This workshop took place on September 18th and 19th; its planner was Prof Antonio Pisani (Tor Vergata University, Rome) who has organised this event since 2007.
Dystonia and Parkinson’s disease have traditionally been viewed as distinct movement disorders. However, compelling clinical and experimental evidence suggest that these diseases can share, at least to some extent, common pathogenic features.
As for the past workshops, this biennial meeting has been focussed on clinical and scientific aspects bridging Dystonia and Parkinson’s disease (PD). The primary aim of this meeting has been to provide a complete overview of these potential interactions.
This year’s title was “Cellular and molecular targets for novel therapeutics” and the sessions were focussed on:
– Dystonia and PD: new genes, new therapeutics targets (are gene products leading to discoveries for novel therapeutic agents?)
-Novel cellular and molecular targets (do dystonia targets apply for PD?)
-Novel technologies for dystonia and PD research
-Molecular targets for dystonia and PD: clues from treatable inherited disorders.
More than 30 doctors from various countries (USA, Canada, France, Germany, United Kingdom, Belgium, Spain and Italy) spoke about and discussed the above topics with great interaction between speakers and chairs, aiming to fill the gap between basic and clinical neuroscience. One of the speakers was Dr.Niccolò Mencacci (Chicago Northwestern University) who in 2017 received the David Marsden Award during the D-DAYs in Rome.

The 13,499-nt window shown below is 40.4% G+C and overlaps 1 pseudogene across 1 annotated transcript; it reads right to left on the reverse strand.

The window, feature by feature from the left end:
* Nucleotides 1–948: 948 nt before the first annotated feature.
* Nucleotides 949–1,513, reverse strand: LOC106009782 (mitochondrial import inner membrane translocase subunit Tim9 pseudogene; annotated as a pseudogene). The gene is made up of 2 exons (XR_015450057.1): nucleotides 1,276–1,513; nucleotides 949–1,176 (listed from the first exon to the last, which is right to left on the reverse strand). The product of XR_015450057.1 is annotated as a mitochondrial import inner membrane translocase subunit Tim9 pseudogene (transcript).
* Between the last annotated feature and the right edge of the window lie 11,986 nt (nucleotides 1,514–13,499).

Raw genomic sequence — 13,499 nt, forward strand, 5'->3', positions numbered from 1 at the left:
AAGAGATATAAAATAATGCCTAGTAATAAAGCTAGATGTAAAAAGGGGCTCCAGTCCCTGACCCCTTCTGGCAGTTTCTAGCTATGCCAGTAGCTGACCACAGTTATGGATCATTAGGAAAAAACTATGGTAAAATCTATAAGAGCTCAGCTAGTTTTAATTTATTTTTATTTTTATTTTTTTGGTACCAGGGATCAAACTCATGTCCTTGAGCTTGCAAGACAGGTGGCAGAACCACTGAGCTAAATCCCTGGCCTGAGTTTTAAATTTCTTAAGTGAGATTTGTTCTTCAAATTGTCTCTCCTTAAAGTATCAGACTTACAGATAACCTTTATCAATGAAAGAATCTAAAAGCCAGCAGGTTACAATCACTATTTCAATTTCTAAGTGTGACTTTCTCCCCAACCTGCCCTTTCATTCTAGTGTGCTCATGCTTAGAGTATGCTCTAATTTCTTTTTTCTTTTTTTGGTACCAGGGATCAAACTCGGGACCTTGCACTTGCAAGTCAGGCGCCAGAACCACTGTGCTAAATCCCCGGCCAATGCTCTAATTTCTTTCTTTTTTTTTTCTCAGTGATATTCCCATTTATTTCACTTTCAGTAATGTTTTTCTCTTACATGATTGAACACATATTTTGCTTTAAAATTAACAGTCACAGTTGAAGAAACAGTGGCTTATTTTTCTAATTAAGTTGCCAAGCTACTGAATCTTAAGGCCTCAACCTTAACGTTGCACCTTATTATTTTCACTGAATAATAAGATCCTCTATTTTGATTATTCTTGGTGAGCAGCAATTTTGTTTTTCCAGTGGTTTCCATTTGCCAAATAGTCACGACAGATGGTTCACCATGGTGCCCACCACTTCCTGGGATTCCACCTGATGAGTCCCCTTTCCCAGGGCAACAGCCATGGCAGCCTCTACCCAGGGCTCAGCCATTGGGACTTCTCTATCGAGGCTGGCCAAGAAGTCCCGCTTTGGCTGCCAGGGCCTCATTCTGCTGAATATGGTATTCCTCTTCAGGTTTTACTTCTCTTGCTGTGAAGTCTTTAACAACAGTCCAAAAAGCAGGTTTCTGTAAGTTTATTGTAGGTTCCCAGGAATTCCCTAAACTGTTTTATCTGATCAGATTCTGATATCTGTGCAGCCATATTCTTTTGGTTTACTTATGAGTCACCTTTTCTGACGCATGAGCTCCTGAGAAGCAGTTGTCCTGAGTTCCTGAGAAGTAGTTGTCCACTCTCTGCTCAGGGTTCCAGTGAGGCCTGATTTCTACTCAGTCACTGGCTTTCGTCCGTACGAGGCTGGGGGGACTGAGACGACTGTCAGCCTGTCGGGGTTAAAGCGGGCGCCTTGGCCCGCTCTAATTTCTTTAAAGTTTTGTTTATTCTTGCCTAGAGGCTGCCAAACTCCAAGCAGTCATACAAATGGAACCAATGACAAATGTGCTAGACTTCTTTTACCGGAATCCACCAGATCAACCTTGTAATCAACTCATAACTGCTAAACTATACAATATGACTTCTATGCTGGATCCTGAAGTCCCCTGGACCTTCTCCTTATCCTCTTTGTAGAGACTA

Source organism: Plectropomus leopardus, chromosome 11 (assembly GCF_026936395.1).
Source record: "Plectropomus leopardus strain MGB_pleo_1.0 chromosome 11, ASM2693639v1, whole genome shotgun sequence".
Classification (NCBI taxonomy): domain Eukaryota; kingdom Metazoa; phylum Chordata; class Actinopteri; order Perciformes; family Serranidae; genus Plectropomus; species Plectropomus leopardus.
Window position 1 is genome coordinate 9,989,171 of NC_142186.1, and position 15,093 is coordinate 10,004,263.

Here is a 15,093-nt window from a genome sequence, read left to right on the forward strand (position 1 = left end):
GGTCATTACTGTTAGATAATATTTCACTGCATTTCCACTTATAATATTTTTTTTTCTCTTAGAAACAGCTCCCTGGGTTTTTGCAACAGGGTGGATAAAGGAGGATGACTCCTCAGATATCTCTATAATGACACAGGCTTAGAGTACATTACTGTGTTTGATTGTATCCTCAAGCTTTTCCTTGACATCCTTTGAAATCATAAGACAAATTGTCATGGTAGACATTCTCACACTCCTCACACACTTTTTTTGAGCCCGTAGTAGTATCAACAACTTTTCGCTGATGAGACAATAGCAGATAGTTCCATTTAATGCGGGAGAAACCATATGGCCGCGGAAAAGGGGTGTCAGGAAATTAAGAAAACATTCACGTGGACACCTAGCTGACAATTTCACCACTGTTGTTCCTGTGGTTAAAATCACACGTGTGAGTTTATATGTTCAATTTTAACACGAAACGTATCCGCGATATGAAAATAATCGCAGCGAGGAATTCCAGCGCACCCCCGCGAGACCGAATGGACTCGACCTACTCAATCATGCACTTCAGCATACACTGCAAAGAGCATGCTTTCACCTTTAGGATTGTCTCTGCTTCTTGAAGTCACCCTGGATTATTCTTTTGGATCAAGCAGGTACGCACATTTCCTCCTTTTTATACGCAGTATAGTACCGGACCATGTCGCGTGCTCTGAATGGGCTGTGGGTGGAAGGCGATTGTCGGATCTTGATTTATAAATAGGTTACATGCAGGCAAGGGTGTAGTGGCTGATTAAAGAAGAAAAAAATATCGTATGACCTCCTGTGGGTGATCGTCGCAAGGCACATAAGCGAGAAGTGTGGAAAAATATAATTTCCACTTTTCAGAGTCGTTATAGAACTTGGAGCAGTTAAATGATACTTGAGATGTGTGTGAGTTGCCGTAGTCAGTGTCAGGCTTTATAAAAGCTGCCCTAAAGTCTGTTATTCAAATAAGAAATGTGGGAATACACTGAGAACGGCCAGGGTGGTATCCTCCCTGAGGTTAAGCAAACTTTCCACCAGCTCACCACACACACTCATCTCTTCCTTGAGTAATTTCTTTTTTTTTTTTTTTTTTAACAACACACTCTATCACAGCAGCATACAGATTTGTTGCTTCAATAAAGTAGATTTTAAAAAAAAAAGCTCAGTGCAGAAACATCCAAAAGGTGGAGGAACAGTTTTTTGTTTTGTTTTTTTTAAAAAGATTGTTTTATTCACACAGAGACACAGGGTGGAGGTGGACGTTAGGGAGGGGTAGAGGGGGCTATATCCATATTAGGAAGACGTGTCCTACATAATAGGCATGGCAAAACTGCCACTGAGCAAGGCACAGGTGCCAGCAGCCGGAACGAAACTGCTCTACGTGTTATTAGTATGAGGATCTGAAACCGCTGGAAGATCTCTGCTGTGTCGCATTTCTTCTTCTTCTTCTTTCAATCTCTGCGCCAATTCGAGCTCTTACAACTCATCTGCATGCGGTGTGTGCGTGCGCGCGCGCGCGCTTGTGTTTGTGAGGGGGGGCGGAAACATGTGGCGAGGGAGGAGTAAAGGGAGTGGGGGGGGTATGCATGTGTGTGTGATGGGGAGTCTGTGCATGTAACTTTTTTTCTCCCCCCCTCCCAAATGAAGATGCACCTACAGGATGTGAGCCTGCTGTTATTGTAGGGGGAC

The workshop was addressed to neurologists, biologists, physiotherapists, neurophysio-pathologists and geneticists; there were many of them and mostly young. The training objectives concerned: care and diagnostic pathways, rehabilitation and medical reports.
The workshop was supported by Dystonia Medical Research Foundation, International Parkinson and Movement Disorders Society, Parkinson Disease Foundation and by The Bachmann Strauss Dystonia and Parkinson Foundation, whose President Mrs. Bonnie Strauss attended the meeting and reminded us that she had her diagnosis of cervical dystonia 7 years after its first symptoms.
As usual the workshop was held in an outstanding place: the “Nobile Collegio Chimico Farmaceutico” which is a church of the 9th century built in a Roman temple facing the Forum.
In 141 AD Emperor Antonino built a temple in honour of his wife Faustina and after his death the temple was dedicated to him too, and it’s still possible to read this on the lintel. In the 9th century the temple became a Catholic church dedicated to St.Lawrence and in 1429 Pope Martino granted it to the Roman Apothecaries University who still own it. The former temple door, which now is a window, provides an amazing view of the Roman Forum from an unusual and usually not accessible perspective.
Maria Carla Tarrochi
Vice President ARD